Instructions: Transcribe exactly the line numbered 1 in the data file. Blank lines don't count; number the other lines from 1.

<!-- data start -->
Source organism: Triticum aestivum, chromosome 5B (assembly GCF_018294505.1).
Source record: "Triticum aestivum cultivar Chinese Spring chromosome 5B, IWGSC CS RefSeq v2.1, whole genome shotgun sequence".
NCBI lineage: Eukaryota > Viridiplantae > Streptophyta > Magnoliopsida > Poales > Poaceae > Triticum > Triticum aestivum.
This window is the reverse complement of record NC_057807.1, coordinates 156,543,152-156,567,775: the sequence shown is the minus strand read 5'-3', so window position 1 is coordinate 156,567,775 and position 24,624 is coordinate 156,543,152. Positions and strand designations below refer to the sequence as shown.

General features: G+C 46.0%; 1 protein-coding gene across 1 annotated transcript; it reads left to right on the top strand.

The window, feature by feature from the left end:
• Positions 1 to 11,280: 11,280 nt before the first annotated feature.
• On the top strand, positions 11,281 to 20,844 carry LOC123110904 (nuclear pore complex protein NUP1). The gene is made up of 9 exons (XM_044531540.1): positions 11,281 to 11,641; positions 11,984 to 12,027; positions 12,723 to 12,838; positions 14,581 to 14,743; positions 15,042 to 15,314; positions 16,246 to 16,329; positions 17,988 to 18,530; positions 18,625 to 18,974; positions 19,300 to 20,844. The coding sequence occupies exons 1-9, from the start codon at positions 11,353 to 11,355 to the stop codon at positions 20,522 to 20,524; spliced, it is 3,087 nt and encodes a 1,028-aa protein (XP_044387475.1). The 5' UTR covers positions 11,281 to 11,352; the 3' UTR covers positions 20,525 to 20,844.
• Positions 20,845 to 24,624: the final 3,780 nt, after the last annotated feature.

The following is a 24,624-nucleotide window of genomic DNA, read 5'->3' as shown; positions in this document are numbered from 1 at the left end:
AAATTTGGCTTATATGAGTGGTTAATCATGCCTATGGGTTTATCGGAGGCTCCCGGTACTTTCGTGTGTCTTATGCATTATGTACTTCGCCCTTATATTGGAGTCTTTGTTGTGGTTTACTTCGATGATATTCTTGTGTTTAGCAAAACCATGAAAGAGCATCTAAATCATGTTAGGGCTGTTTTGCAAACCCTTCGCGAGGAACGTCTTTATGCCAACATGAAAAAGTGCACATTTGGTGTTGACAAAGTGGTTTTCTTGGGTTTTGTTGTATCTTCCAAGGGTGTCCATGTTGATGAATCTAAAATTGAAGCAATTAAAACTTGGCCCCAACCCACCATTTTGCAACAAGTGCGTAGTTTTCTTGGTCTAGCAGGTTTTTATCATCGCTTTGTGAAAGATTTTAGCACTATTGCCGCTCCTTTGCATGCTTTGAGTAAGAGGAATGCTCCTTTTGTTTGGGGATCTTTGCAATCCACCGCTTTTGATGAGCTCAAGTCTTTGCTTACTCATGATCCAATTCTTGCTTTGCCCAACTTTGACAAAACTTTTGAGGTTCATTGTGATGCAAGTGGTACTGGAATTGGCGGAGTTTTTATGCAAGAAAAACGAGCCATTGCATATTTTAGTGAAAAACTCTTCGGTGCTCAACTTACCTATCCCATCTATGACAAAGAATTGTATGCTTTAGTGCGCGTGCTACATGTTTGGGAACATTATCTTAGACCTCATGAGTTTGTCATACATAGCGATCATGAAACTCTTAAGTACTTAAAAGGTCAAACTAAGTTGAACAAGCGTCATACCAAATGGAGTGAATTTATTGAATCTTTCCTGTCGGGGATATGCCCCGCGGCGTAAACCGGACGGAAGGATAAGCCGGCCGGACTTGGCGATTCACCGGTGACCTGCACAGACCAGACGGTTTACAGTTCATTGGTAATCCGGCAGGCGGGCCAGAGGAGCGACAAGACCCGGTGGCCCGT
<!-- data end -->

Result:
Source organism: Triticum aestivum, chromosome 5B (assembly GCF_018294505.1).